Coldplay remains consistent, brings the goods

By Jessica Troland

After almost three years of waiting, Coldplay fans finally have a reason to celebrate as of Oct. 21, when the band released its newest album, “Mylo Xyloto.”


The album satisfies every expectation fans may have anticipated, giving listeners a taste of Coldplay’s classic sound, as well as introducing them to a new, more synthesized version of the band. In a clear statement of the band’s musical evolution, Coldplay shows it is not afraid to grow and try something new in “Mylo Xyloto.”

Since the release of its first album, “Parachutes,” and its heavyweight breakthrough single, “Yellow,” in 2000, Coldplay has been on the map of mainstream music as one of the most iconic bands of the new millennium. Coldplay has lived up to its reputation ever since and has continued to produce hit after chart-smashing hit. The band followed its debut into the spotlight with three more albums and a slew of monster-sized hits such as “The Scientist” and “Clocks,” off its 2002 sophomore effort, “A Rush of Blood to the Head,” and its first number one single, “Viva La Vida,” from the eponymous album. After a marathon of success through the 2000s, the band took a long hiatus from music, as they decided on their next musical endeavor. However, right as fans began to wonder, Coldplay returned, and after a summer of country and pop-dominated charts, music lovers everywhere finally had something new and fresh to listen to, and who better to provide them that than Coldplay.

Coldplay’s distinguishable sound is clear and precise in “Mylo Xyloto.” Chris Martin once again captivates listeners with his soaring vocals and incredible range, as his band mates follow up with the smooth sounding acoustics for which Coldplay is so well known. The early release of lead single “Every Teardrop Is a Waterfall” gave fans a taste of what can be expected on “Mylo Xyloto,” which could be considered Coldplay’s most musically evolved effort to date. “Every Teardrop Is a Waterfall” is a buoyant blend of acoustic instrumentation and electronic synthesizers, and true to form, Coldplay makes the two sounds flow into one effortlessly. The acoustic guitar strums are mild but fast and create a delightfully light yet powerfully moving rhythm. Accompanied by Martin’s ever impressive and unique vocals as he sings about triumphs and overcoming hardships, the song blends spectacularly into a medley of sounds, literally creating a musical waterfall.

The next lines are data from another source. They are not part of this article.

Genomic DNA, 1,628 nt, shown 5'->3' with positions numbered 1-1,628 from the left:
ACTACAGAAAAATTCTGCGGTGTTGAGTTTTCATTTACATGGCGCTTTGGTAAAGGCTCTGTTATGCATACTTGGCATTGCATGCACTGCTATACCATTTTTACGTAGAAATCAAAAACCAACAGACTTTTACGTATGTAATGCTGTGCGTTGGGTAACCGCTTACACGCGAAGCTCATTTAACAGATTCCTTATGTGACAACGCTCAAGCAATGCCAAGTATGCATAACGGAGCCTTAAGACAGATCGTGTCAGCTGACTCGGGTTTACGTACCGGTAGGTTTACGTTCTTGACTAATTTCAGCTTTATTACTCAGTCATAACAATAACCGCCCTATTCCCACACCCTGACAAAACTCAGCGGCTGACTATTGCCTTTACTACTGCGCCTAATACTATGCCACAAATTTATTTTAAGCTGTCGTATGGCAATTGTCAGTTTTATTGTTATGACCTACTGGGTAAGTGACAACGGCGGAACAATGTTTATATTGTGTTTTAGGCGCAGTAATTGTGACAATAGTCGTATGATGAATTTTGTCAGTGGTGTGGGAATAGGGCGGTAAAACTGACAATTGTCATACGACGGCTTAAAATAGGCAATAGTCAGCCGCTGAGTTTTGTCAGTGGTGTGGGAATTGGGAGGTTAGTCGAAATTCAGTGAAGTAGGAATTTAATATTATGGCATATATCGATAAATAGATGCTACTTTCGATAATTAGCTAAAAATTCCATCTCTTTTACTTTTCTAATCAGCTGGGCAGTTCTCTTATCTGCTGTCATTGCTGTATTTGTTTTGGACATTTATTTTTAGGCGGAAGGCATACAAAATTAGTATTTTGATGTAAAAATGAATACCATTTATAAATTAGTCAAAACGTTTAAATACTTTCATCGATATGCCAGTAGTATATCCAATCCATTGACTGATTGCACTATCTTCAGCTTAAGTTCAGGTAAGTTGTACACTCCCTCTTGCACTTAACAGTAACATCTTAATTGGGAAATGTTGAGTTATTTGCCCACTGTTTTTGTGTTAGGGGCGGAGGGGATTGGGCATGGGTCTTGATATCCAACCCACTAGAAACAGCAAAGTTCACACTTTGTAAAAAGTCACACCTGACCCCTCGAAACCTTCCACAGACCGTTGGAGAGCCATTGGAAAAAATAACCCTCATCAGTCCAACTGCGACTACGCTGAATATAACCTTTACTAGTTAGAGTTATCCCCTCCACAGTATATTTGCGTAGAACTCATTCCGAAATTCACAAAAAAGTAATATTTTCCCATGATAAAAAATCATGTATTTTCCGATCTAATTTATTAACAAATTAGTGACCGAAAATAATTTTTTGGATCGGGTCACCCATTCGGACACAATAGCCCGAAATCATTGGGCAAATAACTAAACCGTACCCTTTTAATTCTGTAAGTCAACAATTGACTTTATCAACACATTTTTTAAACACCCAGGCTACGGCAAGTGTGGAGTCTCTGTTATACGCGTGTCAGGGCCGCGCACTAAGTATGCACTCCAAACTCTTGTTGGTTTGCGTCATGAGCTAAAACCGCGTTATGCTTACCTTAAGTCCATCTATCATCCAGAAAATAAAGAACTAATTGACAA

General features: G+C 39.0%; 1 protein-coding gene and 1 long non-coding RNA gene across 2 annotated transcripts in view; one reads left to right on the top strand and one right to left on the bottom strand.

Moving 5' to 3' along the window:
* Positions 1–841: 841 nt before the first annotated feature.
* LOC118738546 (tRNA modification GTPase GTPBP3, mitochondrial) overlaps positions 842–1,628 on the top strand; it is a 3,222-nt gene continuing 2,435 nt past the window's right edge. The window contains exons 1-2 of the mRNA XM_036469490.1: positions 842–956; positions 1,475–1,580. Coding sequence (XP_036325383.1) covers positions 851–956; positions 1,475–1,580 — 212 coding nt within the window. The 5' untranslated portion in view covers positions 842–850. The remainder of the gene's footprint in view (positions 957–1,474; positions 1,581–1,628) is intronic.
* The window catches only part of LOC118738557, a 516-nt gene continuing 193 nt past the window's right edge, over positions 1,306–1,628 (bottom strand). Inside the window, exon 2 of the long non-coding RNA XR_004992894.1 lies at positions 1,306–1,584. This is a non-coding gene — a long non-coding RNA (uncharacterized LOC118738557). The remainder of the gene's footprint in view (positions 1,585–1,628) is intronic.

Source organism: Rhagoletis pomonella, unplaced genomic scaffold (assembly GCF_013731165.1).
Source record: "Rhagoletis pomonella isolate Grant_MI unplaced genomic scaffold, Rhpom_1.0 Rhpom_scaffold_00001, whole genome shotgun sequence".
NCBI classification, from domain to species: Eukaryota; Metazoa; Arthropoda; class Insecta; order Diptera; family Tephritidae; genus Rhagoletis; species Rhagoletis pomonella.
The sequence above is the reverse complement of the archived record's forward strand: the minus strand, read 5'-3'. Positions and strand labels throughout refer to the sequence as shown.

“Paradise,” following the same genre as the first single, opens with a mix of synthesized electronic effects and string instrumentals. After a soft introduction, the song explodes into a powerful melody of synthesizers joined with Martin’s high-pitched vocals, only adding to the brilliance. Also easily identified in “Paradise” is the classic piano accompaniment known and adored by any fan of Coldplay.

“Mylo Xyloto” is a “love story with a happy ending” according to Martin, taking listeners on a musical journey. Said to be inspired by 1970s New York graffiti and the “War of the White Roses,” an anti-Nazi movement started and lead by two students from the University of Munich, the album has an edgy and rebellious, but still hopeful and resilient sound to it. “Mylo Xyloto” contains a range of different sounds, painting with a broad palette of moods and emotions. Some songs, such as “Every Teardrop Is a Waterfall” and “Hurts Like Heaven” are uplifting, clearly relating to the more joyful moments in life, as does “Paradise.” Others are edgier and have a more synthesized, defiant sound, like “Princess of China,” which deals with the more hurtful aspects of life and love.

Amidst the excitement of its new album, Coldplay managed to throw a few curveballs, like the song “Princess of China,” where the band creates an unlikely duet by teaming up with pop sensation Rihanna. A bold move and bound to garner mixed reviews, Martin fearlessly blends his renowned vocal approach with Rihanna’s eclectic pop-alto stylings. However, no matter how unexpected the duo may be, they are nothing short of successful in the melding of their unique sounds and filling the gap between electronic pop and acoustic rock, seamlessly weaving the two styles together.

Following “Princess of China,” Coldplay caters to life’s more sensitive and emotional situations, as Martin sings “Up in Flames” at a slow tempo with a simple piano accompaniment alongside. Very simple and raw, Coldplay shows a more intimate side to its music with “Up In Flames.” Then, there’s a sudden lift in spirits as Coldplay preaches a hopeful message with “Don’t Let It Break Your Heart,” another song driven by upbeat tempos, encouraging lyrics and soaring vocal melodies.

Leaving audiences in awe of its incredible whirlwind of musical brilliance, Coldplay ends its fantastic new album with the lyrics, “Send me up to that wonderful world/And then I’m up with the birds,” in the album’s closing track, “Up With the Birds.”

Jessica Troland can be reached at [email protected]